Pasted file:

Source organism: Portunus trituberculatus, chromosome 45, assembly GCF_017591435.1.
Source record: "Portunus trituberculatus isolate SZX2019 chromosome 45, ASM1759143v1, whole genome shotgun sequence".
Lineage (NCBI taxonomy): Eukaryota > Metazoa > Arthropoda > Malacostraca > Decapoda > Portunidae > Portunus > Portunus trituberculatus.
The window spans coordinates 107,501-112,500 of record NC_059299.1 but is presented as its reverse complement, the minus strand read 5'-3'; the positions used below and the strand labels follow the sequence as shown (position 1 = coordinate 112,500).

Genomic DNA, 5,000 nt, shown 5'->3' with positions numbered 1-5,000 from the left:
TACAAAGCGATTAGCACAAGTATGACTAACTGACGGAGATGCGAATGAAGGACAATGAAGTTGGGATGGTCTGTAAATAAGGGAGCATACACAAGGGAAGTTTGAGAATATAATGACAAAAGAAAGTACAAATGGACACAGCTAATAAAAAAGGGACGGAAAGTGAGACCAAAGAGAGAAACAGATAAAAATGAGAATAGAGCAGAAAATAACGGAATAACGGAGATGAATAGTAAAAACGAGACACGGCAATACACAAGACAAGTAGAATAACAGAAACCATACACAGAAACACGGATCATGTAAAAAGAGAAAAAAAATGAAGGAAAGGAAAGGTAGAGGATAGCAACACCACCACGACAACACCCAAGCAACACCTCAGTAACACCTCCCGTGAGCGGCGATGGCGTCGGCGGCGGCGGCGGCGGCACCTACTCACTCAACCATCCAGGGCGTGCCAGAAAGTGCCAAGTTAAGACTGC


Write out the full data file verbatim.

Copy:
Source organism: Portunus trituberculatus, chromosome 45, assembly GCF_017591435.1.
Source record: "Portunus trituberculatus isolate SZX2019 chromosome 45, ASM1759143v1, whole genome shotgun sequence".
Lineage (NCBI taxonomy): Eukaryota > Metazoa > Arthropoda > Malacostraca > Decapoda > Portunidae > Portunus > Portunus trituberculatus.
The window spans coordinates 107,501-112,500 of record NC_059299.1 but is presented as its reverse complement, the minus strand read 5'-3'; the positions used below and the strand labels follow the sequence as shown (position 1 = coordinate 112,500).

Genomic DNA, 5,000 nt, shown 5'->3' with positions numbered 1-5,000 from the left:
TACAAAGCGATTAGCACAAGTATGACTAACTGACGGAGATGCGAATGAAGGACAATGAAGTTGGGATGGTCTGTAAATAAGGGAGCATACACAAGGGAAGTTTGAGAATATAATGACAAAAGAAAGTACAAATGGACACAGCTAATAAAAAAGGGACGGAAAGTGAGACCAAAGAGAGAAACAGATAAAAATGAGAATAGAGCAGAAAATAACGGAATAACGGAGATGAATAGTAAAAACGAGACACGGCAATACACAAGACAAGTAGAATAACAGAAACCATACACAGAAACACGGATCATGTAAAAAGAGAAAAAAAATGAAGGAAAGGAAAGGTAGAGGATAGCAACACCACCACGACAACACCCAAGCAACACCTCAGTAACACCTCCCGTGAGCGGCGATGGCGTCGGCGGCGGCGGCGGCGGCACCTACTCACTCAACCATCCAGGGCGTGCCAGAAAGTGCCAAGTTAAGACTGC